News & Media

Aumann: Closest Chase in history? You're missing the point

November 03, 2011, Mark Aumann,

No matter which points system you use, Edwards would still be the Chase leader

Tony Stewart has three victories since the Chase started but is still eight points behind Carl Edwards. How is that possible, given NASCAR's insistence that the new points system would be simpler to understand?

Stewart's 25th-place finish at Dover hurt him in the points a whole lot more than his three wins helped him. And even though Edwards hasn't won, his worst finish in seven Chase races is 11th.

Place the blame on arithmetic progression.

"From third through 12th, the new system actually rewards a higher percentage of points than under Latford."


Chase points

Comparing new vs. old
DriverNew Pts.Old Pts.
T. Stewart-8-11
K. Harvick-21-65
B. Keselowski-27-72
M. Kenseth-36-111
J. Johnson-43-121
Ky. Busch-57-187
Ku. Busch-58-194
D. Earnhardt Jr.-73-249
J. Gordon-76-256
D. Hamlin-80-270
R. Newman-89-305

The revolutionary points system that public relations expert Bob Latford presented to NASCAR president Bill France in 1975 was based on an arithmetic sequence -- or in this case, a negative progression. Latford proposed a "stairstep" points allotment, where first place was worth a set amount of points, and each succeeding position was determined by a common difference.

Eventually the Latford system was modified over the years, and race winners received a minimum of 190 points (175 for finishing first, plus five for leading a lap and a 10-point winner's bonus). Second through sixth were separated by five points, seventh through 11th by four, and the remainder of the field in three-point increments.

When NASCAR decided to simplify the points at the beginning of this season, they hoped to mimic Latford's system. Giving one point for each position, beginning with 43 for the winner (plus 3 bonus points and a point for leading a lap) and ending with 1 for last place, it appears to do that.

However, one of the chief complaints about Latford's system is that it proved to be regressive, in that a poor finish was penalized more than a good finish was rewarded. And not only did the new points system not repair that inequity, it wound up making things worse.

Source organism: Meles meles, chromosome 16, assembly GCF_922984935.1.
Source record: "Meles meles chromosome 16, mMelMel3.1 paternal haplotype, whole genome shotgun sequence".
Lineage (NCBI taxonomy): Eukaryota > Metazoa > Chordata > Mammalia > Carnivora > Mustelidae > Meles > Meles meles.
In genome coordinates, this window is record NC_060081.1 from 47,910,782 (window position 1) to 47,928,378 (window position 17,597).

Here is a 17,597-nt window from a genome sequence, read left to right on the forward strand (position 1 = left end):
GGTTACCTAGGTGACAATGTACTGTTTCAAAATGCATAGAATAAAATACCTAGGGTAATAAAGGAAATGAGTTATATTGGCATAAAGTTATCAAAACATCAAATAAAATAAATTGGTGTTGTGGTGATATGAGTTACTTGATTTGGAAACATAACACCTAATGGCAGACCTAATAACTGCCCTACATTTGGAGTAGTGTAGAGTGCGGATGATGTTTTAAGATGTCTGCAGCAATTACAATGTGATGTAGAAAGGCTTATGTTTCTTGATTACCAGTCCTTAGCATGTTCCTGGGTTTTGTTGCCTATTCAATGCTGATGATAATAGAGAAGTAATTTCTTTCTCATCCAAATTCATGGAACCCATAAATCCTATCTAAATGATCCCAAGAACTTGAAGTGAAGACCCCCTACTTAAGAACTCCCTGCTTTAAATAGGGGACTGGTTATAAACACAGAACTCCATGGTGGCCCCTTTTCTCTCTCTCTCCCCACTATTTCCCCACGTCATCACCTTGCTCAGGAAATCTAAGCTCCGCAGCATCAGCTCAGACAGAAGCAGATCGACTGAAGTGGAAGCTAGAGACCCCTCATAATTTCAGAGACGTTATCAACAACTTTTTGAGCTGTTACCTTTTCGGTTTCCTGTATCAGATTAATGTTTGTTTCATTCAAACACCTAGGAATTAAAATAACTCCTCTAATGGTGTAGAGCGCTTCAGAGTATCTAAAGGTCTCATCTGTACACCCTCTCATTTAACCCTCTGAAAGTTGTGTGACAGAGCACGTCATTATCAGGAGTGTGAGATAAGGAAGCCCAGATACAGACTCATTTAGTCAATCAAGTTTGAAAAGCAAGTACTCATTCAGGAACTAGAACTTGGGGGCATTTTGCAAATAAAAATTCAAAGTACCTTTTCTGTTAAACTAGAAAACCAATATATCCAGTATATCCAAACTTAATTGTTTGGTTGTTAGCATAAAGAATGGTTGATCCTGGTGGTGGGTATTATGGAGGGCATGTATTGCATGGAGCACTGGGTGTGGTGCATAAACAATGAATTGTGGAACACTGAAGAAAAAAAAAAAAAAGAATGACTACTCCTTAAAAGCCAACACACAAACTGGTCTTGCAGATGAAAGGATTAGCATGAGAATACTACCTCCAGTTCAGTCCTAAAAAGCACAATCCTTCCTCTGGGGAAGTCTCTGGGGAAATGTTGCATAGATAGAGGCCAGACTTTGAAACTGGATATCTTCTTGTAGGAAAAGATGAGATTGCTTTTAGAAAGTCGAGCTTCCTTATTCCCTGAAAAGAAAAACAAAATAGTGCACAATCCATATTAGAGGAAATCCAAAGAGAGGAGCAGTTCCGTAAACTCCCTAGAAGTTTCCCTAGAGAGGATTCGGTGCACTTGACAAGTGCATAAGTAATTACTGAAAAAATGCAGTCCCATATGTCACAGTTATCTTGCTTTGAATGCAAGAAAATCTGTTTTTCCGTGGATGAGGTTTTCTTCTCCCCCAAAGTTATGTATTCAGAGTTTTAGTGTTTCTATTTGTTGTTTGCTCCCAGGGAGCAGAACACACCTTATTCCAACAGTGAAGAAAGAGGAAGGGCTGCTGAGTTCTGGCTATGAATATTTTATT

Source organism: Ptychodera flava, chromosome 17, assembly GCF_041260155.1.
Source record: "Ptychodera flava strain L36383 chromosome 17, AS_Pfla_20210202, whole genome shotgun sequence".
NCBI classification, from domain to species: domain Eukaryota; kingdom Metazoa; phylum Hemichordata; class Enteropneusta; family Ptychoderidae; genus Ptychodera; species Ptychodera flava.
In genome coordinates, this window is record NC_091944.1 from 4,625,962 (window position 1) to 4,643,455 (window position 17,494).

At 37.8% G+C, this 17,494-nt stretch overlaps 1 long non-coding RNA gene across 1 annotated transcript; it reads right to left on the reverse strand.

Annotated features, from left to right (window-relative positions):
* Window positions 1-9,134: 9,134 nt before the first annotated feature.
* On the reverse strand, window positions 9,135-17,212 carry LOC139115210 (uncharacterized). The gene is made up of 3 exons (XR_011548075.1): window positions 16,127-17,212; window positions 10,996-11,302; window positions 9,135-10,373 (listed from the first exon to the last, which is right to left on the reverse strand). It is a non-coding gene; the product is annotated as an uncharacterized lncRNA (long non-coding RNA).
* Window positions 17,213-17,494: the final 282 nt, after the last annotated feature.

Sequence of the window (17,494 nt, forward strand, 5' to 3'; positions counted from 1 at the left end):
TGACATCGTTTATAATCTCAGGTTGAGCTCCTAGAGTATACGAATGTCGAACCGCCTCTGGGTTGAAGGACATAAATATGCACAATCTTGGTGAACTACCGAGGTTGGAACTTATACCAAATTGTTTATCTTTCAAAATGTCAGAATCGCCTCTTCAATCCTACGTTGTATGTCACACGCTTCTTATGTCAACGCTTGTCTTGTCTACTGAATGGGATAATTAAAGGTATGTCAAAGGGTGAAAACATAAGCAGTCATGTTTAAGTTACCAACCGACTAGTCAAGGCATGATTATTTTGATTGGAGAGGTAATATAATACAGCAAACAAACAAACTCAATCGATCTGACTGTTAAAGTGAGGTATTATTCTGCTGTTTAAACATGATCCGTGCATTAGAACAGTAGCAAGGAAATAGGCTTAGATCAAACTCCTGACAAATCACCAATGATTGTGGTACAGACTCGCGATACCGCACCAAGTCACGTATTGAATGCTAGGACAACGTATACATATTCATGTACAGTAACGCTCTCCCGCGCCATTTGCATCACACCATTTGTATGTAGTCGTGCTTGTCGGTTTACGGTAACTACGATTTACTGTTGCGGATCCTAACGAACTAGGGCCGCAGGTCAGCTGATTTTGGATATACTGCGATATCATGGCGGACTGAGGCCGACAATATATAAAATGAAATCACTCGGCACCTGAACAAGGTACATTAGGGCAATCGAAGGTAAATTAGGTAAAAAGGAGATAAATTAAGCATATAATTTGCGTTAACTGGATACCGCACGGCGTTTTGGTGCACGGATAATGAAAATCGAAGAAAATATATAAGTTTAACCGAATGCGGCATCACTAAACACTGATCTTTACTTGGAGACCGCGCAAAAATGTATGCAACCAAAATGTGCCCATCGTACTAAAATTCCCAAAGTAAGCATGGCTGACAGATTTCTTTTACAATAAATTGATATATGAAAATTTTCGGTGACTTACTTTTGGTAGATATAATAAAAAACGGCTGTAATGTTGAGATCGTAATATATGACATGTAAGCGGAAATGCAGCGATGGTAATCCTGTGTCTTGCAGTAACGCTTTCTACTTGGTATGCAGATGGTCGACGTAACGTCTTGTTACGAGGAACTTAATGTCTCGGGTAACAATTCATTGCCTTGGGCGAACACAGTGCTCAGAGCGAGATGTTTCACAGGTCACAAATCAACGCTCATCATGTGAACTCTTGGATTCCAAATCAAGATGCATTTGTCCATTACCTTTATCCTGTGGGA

How? There are two major reasons.

First, Latford's system used variable progression. So even though the percentages of points in relation to the winner are similar in some cases, they vary significantly -- particularly from 15th place on.

The percentage differential between first and second in both systems is 89 percent. But from third through 12th, the new system actually rewards a higher percentage of points than under Latford. Then after 15th place, the new system pays an increasingly smaller percentage of points than in the past.

Until 2010, 25th-place was approximately 46 percent of the winner's point total. Now it's down to 40 percent. And in Stewart's case, that makes just enough of a difference to keep him second to Edwards, whose finishes are all getting a higher percentage of points than they would have under the old rules.

Second, because Latford couldn't forecast NASCAR's future car counts, he left the bottom of his point system open-ended. So 43rd-place didn't get one point, like now. Instead, it was worth 34 points -- or roughly 18 percent of what the winner got. Under the new points, you'd have to finish at least 35th to have a similar percentage.

So how would the current Chase look under last season's rules? Edwards would still lead Stewart, but it'd be by 11 points -- or roughly two positions on the track, not eight. Brad Keselowski would be third, 65 points back -- mainly on the strength of getting 20 bonus points for two wins, pre-"wild card." And Kevin Harvick would be 72 points behind in fourth.

New point system compared to previous point system

Finishing PositionPrevious Point SystemNew Point System
2-6170-150 (five-point differential between each position)42-38 (one-point differential between each position)
7-11146-130 (four-point differential between each position)37-33 (one-point differential between each position)
12-43127-34 (three-point differential between each position)32-1 (one-point differential between each position)
Lap Led5 points1 point
Most Laps Led5 points1 point

Is this the closest Chase, then? No, but it compares favorably. Jeff Gordon led Jimmie Johnson by nine points with three races remaining in 2007. And last year, Johnson, Denny Hamlin and Harvick were separated by just 38 points heading into Texas.

The opinions expressed are solely those of the writer.